Dr. Pepper is known for its 23 flavors. The new Palomar Medical Center (PMC) in San Diego will be known for its 22 varieties of glass offering 736,000 square feet of green innovation. Designed by Los Angeles-based CO Architects, glass is considered to be the key to the $615 million facility’s aesthetic, which allows natural light and rejects harsh elements, such as heat.
“As the capacities of glass have expanded, so have the judicious applications of glass,” says Stephen Yundt, AIA, ACHA, principal/medical planner at CO Architects. “We are able to create energy-efficient garden hospitals that are also functional and beautiful. Patients and staff enjoy sightlines and natural light, while the workings of the hospital can go forward, actually enhanced by the setting.”
According to CO Architects, a glass hospital cannot be fragile as medical facilities are needed most in times of natural disaster, such as earthquakes or heavy storms.
The architects decided to work with wind engineering consultants CPP. To test the building’s resilience, they attached a scale model of PMC with 927 sensors, placed it in a wind tunnel and examined its durability against various types of winds expected to visit northern San Diego County every several hundred years. After that test, a full-scale mock-up of a portion of the glass curtainwall was tested for seismic-, wind- and water-resistance.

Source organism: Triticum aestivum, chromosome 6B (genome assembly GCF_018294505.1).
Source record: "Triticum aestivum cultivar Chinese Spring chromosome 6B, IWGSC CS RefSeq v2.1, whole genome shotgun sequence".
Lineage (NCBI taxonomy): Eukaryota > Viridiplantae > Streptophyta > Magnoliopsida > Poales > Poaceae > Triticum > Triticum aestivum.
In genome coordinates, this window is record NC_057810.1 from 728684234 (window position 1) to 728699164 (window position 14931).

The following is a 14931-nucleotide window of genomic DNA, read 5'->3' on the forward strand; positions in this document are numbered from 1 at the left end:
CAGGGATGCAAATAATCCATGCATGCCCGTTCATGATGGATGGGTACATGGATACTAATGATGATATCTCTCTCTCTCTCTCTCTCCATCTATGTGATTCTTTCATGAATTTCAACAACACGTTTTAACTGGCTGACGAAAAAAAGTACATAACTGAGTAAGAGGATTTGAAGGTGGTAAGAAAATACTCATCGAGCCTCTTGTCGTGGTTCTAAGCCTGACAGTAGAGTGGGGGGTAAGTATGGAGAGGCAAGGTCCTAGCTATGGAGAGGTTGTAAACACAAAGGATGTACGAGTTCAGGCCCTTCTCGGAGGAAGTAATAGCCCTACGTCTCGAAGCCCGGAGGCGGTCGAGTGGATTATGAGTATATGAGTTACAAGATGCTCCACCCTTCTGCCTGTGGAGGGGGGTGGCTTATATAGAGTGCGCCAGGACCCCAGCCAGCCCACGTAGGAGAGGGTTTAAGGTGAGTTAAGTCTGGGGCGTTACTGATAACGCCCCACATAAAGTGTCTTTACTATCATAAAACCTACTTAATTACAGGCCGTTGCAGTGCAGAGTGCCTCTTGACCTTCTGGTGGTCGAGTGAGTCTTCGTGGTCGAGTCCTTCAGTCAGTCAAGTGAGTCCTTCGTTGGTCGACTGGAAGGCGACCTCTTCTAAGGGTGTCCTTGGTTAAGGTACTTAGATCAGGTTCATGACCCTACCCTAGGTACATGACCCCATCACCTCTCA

A 20-foot-high airplane motor and prop was used to generate the hurricane-like forces.
PMC’s glass walls passed the tunnel and mock-up tests, requiring only minor specification changes on a few panes of glass, and no structural design changes.
“We used models and tests that tend to overestimate the destructive power of winds and earthquakes. You have to assume a very violent storm will hit the area someday. It might be decades away. Or, it might be on the first day the hospital opens,” says Alex Korter, RIBA, LEED AP, associate at CO Architects. “In any case, Palomar Medical Center always has to be ready.”
For glazing, “being ready” involved 5,000 panes of glass in 22 varieties including double-paned, low-E, tempered, laminated, etched, fritted and opaque. DPR Construction served as general contractor and construction management for the project.
The glass supplier was Northwestern Industries, Inc. and the overall exterior wall contractor was Shengxing Glass & Cladding Systems.
PPG’s Solarban 60 and 70XL were used, in addition to tubular skylights provided by Solatube and framed skylights from Industrial Skylights.
Additionally, the hospital has already won the 2013 National Healthcare Design Award from the American Institute of Architects (AIA) Academy of Architecture for Health, in the Built category.
by Casey Neeley